Windhoek — The future of the taxi and bus industry seems to be in a state of limbo with no clear directive as to which of two organisations is the authentic representative of the public transport sector. The latest rivalry plaguing the sector is between the newly formed Namibia Public Passenger Transport Association (NPPTA) and the troubled Namibian Bus and Taxi Association (Nabta). Each of the two organisations is fighting fiercely for recognition.
NPPTA is the rival breakaway faction of the beleaguered Nabta and was set up last year by a powerful coterie of disgruntled transport operators. It elected its leadership at the inaugural congress at Otjiwarongo last weekend. Deputy Minister of Transport Kilus Nguvauva opened the congress, while top officials such as the Deputy Commissioner of the Namibian Traffic Department, Ralph Ludwig, and others also attended the occasion.
Nguvauva was however clear when approached for comment on government recognition of NPPTA that his attendance "did not mean that the transport ministry has recognised the new association, as certain procedures still need to be followed." Nguvauva said he attended because he was invited by NPPTA.
NPPTA's newly appointed secretary for membership affairs, Uapingene Karuaera, said the association is "in the process of submitting documentation to the ministry of transport and the labour commission."
Nabta's new chief administrative officer, Vespa Muunda, hit back at NPPTA. "Let us make it clear to the public that Nabta has not been dissolved. It is still a legitimate association," he said, adding that NPPTA's congress would not diminish Nabta's popularity in the transport sector. "They hurried to hold one (congress) because they know that if we held ours before them, they would have a problem," Muunda claimed.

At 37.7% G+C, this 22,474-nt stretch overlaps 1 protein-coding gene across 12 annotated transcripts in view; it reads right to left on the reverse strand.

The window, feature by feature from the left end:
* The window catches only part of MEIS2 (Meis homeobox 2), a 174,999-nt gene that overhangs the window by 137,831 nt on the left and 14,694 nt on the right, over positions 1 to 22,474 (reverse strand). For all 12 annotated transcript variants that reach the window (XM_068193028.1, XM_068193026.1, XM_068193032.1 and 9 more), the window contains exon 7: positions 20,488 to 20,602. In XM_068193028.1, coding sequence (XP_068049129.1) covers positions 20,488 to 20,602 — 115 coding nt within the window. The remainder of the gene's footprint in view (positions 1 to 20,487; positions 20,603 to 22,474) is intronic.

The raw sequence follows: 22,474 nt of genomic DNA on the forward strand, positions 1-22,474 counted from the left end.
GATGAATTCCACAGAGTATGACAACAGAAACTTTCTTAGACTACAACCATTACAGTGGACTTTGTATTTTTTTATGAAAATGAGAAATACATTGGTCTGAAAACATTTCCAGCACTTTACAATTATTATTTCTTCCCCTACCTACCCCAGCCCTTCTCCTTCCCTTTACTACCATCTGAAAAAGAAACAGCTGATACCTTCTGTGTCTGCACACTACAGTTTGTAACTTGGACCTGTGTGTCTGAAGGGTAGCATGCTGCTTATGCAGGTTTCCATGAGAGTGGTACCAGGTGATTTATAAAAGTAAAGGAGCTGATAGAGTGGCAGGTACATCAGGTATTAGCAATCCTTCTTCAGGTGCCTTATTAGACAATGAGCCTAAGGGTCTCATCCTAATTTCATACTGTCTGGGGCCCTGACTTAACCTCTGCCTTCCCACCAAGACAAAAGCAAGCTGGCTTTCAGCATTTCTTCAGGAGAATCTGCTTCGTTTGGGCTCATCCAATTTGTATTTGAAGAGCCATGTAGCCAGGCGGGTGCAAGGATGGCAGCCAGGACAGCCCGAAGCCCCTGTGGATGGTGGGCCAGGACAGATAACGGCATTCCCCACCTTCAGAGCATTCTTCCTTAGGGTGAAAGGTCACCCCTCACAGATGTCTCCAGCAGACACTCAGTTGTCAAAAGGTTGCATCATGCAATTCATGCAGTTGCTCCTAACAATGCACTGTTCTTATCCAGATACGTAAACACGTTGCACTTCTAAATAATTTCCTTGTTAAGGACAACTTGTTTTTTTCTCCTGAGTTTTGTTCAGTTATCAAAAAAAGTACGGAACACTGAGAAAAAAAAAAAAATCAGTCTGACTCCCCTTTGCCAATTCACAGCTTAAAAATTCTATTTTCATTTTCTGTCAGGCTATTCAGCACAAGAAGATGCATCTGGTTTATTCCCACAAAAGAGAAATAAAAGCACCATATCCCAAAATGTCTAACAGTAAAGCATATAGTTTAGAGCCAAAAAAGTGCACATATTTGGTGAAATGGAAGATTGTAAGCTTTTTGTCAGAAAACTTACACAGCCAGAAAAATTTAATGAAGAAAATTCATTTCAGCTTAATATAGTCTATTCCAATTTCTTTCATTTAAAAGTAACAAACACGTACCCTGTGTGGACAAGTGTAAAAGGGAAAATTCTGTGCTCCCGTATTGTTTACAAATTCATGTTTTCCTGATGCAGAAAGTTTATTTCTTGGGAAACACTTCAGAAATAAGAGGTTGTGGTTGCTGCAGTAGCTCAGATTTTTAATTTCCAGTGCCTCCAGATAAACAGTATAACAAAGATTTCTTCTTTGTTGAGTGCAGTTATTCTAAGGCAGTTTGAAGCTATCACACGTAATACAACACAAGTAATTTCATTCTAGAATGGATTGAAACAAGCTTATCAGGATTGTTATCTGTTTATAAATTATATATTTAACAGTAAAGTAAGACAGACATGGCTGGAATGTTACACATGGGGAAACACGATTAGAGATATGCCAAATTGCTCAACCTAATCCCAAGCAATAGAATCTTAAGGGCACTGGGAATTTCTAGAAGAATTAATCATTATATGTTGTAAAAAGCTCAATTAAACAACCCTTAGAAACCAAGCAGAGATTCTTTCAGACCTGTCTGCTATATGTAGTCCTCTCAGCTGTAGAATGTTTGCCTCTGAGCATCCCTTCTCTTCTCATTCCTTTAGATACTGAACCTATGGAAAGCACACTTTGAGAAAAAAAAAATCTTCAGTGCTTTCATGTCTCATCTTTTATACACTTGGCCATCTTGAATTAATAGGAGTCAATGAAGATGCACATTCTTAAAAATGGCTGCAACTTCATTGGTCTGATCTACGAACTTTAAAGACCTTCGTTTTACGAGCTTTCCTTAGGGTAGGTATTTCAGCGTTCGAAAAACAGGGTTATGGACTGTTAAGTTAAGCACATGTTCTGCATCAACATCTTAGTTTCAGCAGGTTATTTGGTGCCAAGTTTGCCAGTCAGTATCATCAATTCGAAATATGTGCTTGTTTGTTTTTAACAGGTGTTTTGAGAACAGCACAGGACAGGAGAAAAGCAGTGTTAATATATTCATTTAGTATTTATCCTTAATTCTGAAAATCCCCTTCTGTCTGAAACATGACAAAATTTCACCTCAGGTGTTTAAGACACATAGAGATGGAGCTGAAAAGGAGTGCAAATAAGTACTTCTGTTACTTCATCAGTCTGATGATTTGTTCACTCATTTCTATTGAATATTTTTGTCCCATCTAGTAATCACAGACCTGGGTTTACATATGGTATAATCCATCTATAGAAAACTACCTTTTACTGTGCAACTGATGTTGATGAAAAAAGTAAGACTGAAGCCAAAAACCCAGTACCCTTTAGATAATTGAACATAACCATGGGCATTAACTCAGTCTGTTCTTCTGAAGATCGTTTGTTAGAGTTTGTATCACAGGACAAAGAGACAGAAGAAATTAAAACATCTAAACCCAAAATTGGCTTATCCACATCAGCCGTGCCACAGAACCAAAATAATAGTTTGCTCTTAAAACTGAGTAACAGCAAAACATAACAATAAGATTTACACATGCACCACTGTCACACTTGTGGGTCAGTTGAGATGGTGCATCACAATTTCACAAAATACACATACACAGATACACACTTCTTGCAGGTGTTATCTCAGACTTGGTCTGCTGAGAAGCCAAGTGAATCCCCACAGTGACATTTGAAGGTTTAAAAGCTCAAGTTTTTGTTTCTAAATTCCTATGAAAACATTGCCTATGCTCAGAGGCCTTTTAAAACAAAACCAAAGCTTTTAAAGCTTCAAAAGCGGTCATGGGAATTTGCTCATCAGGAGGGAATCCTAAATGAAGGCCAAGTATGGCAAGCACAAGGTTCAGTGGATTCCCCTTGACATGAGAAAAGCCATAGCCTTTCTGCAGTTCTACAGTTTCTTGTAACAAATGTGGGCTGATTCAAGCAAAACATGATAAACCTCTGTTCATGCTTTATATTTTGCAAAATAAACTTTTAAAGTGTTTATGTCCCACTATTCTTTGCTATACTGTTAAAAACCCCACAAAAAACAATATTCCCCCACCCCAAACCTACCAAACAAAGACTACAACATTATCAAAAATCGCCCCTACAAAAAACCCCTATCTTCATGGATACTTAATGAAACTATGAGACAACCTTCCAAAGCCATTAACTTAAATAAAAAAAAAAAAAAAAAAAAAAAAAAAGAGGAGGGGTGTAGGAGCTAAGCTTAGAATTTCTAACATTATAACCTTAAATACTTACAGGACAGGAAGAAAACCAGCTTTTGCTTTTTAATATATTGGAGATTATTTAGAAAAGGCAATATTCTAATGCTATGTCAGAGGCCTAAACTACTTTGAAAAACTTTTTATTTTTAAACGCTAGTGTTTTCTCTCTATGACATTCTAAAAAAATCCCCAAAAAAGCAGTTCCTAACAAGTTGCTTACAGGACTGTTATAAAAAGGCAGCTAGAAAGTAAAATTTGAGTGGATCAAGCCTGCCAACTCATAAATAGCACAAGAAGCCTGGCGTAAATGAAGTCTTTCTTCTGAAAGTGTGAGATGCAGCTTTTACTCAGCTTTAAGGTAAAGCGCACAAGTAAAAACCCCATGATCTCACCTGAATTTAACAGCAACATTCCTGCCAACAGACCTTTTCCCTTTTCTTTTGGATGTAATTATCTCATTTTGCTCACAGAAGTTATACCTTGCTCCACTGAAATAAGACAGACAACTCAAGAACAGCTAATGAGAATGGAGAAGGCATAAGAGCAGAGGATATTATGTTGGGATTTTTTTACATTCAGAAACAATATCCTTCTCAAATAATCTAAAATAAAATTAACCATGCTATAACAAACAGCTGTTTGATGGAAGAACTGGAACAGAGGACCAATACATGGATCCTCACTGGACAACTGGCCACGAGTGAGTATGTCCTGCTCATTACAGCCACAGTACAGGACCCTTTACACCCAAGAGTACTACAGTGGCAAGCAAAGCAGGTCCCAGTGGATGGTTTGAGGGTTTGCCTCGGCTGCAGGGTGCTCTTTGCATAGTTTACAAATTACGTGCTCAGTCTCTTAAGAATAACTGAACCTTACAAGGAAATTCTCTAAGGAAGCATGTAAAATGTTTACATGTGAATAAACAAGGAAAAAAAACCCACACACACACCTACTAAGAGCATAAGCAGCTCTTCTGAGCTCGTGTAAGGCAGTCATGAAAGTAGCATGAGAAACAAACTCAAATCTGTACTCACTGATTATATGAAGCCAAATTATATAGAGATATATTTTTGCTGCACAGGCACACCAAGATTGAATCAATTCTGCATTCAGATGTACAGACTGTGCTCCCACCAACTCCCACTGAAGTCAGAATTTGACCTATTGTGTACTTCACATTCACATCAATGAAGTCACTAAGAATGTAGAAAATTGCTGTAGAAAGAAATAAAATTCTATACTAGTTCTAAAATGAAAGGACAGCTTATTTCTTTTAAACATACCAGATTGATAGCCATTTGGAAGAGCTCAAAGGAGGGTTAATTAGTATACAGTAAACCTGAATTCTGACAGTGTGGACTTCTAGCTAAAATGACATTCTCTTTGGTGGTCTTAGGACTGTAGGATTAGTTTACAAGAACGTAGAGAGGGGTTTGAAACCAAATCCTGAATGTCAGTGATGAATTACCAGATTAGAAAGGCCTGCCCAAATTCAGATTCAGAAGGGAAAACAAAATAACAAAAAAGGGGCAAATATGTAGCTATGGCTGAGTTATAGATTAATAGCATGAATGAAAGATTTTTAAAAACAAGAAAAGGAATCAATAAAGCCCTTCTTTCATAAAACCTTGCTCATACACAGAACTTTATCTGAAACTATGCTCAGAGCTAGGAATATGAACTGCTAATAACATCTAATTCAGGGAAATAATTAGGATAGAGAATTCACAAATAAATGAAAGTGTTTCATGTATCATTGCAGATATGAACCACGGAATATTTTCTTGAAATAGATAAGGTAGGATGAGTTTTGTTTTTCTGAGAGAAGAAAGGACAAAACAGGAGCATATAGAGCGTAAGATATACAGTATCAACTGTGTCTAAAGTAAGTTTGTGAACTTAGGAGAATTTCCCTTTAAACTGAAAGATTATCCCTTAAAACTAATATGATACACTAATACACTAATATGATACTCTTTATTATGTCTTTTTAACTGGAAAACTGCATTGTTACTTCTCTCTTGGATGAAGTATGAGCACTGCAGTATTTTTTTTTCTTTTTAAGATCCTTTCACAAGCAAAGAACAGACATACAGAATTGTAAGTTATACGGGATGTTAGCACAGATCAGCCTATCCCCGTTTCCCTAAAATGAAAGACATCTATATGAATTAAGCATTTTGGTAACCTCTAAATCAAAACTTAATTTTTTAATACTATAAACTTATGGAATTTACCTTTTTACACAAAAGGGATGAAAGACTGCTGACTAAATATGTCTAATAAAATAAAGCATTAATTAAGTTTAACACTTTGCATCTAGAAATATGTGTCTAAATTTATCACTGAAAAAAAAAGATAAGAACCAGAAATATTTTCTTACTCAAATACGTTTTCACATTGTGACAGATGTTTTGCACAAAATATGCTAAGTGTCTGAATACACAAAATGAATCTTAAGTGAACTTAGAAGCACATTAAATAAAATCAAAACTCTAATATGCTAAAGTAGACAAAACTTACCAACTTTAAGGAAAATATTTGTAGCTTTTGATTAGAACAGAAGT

Nabta said it had sent a request to the transport minister, Erkki Nghimtina, to hold a congress at the end of March but is yet to receive an answer. Nguvauva said that he is not aware of Nabta's request to hold a congress. The labour commissioner has deregistered Nabta as an employee organisation.
In the meantime, allegations and counter-allegations continue to fly between Nabta and NPPTA's new leadership. Nabta accuses the breakaway leaders of NPPTA of embezzling N$4 million from Nabta coffers. Nabta also accuses NPPTA leaders of a smear campaign which includes the deregistration of Nabta to pave way for the establishment of NPPTA.
Nabta leaders also accuse Karuaera of stealing from Nabta. "We have evidence of money that was being recorded and it was only Karuaera who was depositing money into that account," Muunda said, showing receipt books of money that was mostly deposited into a Nedbank account.
The Nabta administrator said Karuaera was a signatory to that account but today the account has no money and that the labour commission office has been sending Karuaera letters to submit financials of the association but he ignored the requests.
"Now he ran away with the same money to start another association," Muunda alleged.
Nabta's Oshana regional chairperson Pendapala Nakathingo said Nabta was going to open a criminal case against Karuaera. Nabta is in the process of acquiring an independent auditor to do an urgent audit. Nabta has also asked NPPTA to vacate Nabta premises and bring back all goods that were "stolen" from the association.
Karauera has dismissed Muunda's allegations, saying "these people are playing".
He asked why do they not ask the bank for detailed statements to find out where money was used. "If money was taken out, it would show where it was used and who withdrew it," said Karuaera, adding that even if money was deposited, it did not stay idle as it was used for "other things".